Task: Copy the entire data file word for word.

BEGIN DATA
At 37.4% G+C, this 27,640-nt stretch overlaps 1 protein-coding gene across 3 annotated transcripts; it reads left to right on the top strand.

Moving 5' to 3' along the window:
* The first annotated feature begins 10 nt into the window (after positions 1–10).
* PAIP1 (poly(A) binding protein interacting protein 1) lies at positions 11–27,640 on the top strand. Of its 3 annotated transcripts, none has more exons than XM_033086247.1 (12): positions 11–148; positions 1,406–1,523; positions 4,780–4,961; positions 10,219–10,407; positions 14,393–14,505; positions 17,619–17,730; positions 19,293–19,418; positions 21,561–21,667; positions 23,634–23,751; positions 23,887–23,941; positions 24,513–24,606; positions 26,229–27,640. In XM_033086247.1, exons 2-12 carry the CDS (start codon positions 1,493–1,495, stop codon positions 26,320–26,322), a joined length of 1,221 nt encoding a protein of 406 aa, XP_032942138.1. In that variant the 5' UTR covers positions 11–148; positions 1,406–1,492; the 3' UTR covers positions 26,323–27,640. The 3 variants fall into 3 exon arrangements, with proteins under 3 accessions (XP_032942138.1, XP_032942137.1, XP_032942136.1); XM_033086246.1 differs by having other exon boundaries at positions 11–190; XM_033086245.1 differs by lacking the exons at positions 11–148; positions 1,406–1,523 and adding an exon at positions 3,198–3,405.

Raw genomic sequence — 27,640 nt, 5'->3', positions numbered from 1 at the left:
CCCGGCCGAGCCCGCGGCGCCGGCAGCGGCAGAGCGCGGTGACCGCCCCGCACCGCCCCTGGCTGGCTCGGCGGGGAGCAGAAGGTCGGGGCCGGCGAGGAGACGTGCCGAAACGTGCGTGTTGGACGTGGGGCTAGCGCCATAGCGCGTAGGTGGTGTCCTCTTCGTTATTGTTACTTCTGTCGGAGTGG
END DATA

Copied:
At 37.4% G+C, this 27,640-nt stretch overlaps 1 protein-coding gene across 3 annotated transcripts; it reads left to right on the top strand.

Moving 5' to 3' along the window:
* The first annotated feature begins 10 nt into the window (after positions 1–10).
* PAIP1 (poly(A) binding protein interacting protein 1) lies at positions 11–27,640 on the top strand. Of its 3 annotated transcripts, none has more exons than XM_033086247.1 (12): positions 11–148; positions 1,406–1,523; positions 4,780–4,961; positions 10,219–10,407; positions 14,393–14,505; positions 17,619–17,730; positions 19,293–19,418; positions 21,561–21,667; positions 23,634–23,751; positions 23,887–23,941; positions 24,513–24,606; positions 26,229–27,640. In XM_033086247.1, exons 2-12 carry the CDS (start codon positions 1,493–1,495, stop codon positions 26,320–26,322), a joined length of 1,221 nt encoding a protein of 406 aa, XP_032942138.1. In that variant the 5' UTR covers positions 11–148; positions 1,406–1,492; the 3' UTR covers positions 26,323–27,640. The 3 variants fall into 3 exon arrangements, with proteins under 3 accessions (XP_032942138.1, XP_032942137.1, XP_032942136.1); XM_033086246.1 differs by having other exon boundaries at positions 11–190; XM_033086245.1 differs by lacking the exons at positions 11–148; positions 1,406–1,523 and adding an exon at positions 3,198–3,405.

Raw genomic sequence — 27,640 nt, 5'->3', positions numbered from 1 at the left:
CCCGGCCGAGCCCGCGGCGCCGGCAGCGGCAGAGCGCGGTGACCGCCCCGCACCGCCCCTGGCTGGCTCGGCGGGGAGCAGAAGGTCGGGGCCGGCGAGGAGACGTGCCGAAACGTGCGTGTTGGACGTGGGGCTAGCGCCATAGCGCGTAGGTGGTGTCCTCTTCGTTATTGTTACTTCTGTCGGAGTGG